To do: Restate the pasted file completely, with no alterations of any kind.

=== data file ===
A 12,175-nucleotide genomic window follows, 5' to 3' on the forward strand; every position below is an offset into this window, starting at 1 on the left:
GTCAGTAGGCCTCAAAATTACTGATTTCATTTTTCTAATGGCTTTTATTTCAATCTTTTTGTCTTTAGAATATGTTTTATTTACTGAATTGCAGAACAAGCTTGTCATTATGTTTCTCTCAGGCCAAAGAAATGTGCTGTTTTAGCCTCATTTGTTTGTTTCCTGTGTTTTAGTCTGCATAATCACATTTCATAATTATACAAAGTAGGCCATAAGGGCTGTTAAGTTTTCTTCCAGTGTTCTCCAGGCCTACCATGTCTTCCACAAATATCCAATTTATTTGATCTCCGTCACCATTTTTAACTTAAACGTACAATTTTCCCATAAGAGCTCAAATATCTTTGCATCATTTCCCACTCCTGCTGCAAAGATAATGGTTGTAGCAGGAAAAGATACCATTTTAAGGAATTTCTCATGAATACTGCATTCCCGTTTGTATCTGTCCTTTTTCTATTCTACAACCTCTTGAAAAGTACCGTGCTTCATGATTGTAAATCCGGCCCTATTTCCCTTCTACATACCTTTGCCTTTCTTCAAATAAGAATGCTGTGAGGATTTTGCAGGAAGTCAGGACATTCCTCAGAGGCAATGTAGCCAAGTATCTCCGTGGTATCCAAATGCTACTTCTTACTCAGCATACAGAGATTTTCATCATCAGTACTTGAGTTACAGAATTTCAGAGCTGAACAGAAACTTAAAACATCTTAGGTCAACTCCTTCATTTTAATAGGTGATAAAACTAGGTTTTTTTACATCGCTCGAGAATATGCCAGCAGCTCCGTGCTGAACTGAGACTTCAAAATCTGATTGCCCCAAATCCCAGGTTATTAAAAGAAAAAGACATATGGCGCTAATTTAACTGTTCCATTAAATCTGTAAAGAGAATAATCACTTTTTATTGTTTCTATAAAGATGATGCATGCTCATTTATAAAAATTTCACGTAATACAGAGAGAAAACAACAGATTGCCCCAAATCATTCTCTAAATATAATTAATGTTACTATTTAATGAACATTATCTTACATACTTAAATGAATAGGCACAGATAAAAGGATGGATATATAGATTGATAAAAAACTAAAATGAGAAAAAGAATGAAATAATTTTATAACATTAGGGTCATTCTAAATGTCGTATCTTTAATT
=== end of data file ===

A 12,175-nucleotide genomic window follows, 5' to 3' on the forward strand; every position below is an offset into this window, starting at 1 on the left:
GTCAGTAGGCCTCAAAATTACTGATTTCATTTTTCTAATGGCTTTTATTTCAATCTTTTTGTCTTTAGAATATGTTTTATTTACTGAATTGCAGAACAAGCTTGTCATTATGTTTCTCTCAGGCCAAAGAAATGTGCTGTTTTAGCCTCATTTGTTTGTTTCCTGTGTTTTAGTCTGCATAATCACATTTCATAATTATACAAAGTAGGCCATAAGGGCTGTTAAGTTTTCTTCCAGTGTTCTCCAGGCCTACCATGTCTTCCACAAATATCCAATTTATTTGATCTCCGTCACCATTTTTAACTTAAACGTACAATTTTCCCATAAGAGCTCAAATATCTTTGCATCATTTCCCACTCCTGCTGCAAAGATAATGGTTGTAGCAGGAAAAGATACCATTTTAAGGAATTTCTCATGAATACTGCATTCCCGTTTGTATCTGTCCTTTTTCTATTCTACAACCTCTTGAAAAGTACCGTGCTTCATGATTGTAAATCCGGCCCTATTTCCCTTCTACATACCTTTGCCTTTCTTCAAATAAGAATGCTGTGAGGATTTTGCAGGAAGTCAGGACATTCCTCAGAGGCAATGTAGCCAAGTATCTCCGTGGTATCCAAATGCTACTTCTTACTCAGCATACAGAGATTTTCATCATCAGTACTTGAGTTACAGAATTTCAGAGCTGAACAGAAACTTAAAACATCTTAGGTCAACTCCTTCATTTTAATAGGTGATAAAACTAGGTTTTTTTACATCGCTCGAGAATATGCCAGCAGCTCCGTGCTGAACTGAGACTTCAAAATCTGATTGCCCCAAATCCCAGGTTATTAAAAGAAAAAGACATATGGCGCTAATTTAACTGTTCCATTAAATCTGTAAAGAGAATAATCACTTTTTATTGTTTCTATAAAGATGATGCATGCTCATTTATAAAAATTTCACGTAATACAGAGAGAAAACAACAGATTGCCCCAAATCATTCTCTAAATATAATTAATGTTACTATTTAATGAACATTATCTTACATACTTAAATGAATAGGCACAGATAAAAGGATGGATATATAGATTGATAAAAAACTAAAATGAGAAAAAGAATGAAATAATTTTATAACATTAGGGTCATTCTAAATGTCGTATCTTTAATT